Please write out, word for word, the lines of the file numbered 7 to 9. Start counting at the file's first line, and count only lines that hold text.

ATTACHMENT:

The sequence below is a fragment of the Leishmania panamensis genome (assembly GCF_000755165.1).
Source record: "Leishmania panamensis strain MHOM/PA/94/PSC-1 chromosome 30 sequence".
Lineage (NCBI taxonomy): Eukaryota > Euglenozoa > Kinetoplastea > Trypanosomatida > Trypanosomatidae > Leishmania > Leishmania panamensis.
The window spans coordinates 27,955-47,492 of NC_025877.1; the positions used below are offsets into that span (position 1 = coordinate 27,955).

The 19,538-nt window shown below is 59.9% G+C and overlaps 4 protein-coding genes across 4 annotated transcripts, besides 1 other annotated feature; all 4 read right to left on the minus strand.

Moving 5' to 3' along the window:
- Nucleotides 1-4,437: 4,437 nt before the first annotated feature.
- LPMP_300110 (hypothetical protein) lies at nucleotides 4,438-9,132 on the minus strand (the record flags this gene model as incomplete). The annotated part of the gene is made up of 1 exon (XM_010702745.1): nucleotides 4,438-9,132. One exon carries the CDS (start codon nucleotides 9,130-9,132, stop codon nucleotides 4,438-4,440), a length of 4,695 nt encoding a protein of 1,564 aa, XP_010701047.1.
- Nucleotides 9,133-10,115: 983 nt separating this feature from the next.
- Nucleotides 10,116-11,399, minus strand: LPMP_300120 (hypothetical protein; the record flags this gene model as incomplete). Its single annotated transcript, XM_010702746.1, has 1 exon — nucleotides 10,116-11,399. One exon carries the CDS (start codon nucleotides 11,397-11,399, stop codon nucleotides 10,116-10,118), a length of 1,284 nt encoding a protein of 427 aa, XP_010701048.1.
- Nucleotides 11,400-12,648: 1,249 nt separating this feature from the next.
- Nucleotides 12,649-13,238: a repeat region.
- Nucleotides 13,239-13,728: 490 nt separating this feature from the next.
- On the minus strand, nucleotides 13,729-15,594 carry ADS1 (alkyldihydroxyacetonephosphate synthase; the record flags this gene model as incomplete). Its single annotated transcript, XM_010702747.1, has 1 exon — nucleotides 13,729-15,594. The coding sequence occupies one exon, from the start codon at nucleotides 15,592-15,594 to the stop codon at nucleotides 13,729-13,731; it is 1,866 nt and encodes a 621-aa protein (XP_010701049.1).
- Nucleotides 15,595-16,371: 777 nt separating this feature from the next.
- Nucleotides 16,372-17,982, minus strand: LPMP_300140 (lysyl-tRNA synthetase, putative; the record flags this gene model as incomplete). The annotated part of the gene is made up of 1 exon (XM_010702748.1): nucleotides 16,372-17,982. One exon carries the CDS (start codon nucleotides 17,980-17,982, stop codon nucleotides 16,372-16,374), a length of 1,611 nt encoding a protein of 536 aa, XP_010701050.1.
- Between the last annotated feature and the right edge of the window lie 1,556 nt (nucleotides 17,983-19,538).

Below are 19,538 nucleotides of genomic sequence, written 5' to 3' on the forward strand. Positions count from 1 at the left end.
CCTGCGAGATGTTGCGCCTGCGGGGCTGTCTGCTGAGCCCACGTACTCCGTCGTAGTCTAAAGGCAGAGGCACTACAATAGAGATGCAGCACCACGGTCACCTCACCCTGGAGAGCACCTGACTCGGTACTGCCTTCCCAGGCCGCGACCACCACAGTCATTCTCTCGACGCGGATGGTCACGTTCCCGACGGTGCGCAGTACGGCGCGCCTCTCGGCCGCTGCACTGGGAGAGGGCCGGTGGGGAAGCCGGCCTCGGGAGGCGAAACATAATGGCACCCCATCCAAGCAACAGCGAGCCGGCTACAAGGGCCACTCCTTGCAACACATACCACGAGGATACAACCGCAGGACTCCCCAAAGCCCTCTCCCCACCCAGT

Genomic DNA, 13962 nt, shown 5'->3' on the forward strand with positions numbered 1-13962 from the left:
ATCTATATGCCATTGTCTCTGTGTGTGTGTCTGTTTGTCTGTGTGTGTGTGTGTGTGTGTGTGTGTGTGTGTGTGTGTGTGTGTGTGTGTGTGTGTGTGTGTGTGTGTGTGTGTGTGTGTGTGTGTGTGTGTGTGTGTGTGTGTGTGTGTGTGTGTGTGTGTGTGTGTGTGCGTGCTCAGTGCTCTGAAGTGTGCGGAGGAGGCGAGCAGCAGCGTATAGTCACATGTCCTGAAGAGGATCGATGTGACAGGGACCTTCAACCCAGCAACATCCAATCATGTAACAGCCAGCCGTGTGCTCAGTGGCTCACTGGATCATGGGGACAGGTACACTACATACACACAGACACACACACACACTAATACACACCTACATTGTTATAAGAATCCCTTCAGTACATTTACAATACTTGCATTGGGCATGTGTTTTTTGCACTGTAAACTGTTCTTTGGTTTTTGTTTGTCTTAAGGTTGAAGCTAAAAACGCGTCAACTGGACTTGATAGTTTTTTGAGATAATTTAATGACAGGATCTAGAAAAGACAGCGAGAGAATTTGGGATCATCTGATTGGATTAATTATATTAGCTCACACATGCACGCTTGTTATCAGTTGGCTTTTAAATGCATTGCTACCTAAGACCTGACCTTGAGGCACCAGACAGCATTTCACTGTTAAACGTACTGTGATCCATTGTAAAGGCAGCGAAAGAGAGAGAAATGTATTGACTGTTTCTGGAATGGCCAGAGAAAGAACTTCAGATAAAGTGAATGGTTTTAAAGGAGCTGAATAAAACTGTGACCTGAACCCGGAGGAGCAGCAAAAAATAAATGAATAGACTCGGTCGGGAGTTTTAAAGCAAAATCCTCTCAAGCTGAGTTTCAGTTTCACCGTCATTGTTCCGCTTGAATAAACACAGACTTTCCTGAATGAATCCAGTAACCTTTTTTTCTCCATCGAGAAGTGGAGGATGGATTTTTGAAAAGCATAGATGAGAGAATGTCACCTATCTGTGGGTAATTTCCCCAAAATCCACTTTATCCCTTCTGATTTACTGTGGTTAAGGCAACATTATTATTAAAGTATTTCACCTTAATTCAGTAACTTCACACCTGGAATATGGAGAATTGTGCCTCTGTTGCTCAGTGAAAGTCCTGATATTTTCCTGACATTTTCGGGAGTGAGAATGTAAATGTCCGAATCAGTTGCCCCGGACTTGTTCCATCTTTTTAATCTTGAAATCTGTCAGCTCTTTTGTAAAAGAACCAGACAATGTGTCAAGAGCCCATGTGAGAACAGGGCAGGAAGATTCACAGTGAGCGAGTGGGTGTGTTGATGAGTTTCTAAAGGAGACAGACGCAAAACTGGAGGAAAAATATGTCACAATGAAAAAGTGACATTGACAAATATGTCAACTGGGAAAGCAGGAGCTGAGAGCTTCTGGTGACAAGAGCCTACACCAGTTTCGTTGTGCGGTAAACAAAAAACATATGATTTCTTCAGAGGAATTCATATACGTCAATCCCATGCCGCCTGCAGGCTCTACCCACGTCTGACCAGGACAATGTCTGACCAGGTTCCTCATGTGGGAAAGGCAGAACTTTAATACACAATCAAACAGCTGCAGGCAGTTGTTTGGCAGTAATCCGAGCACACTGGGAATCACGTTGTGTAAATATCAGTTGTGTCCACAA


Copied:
- Nucleotides 1-4,437: 4,437 nt before the first annotated feature.
- LPMP_300110 (hypothetical protein) lies at nucleotides 4,438-9,132 on the minus strand (the record flags this gene model as incomplete). The annotated part of the gene is made up of 1 exon (XM_010702745.1): nucleotides 4,438-9,132. One exon carries the CDS (start codon nucleotides 9,130-9,132, stop codon nucleotides 4,438-4,440), a length of 4,695 nt encoding a protein of 1,564 aa, XP_010701047.1.
- Nucleotides 9,133-10,115: 983 nt separating this feature from the next.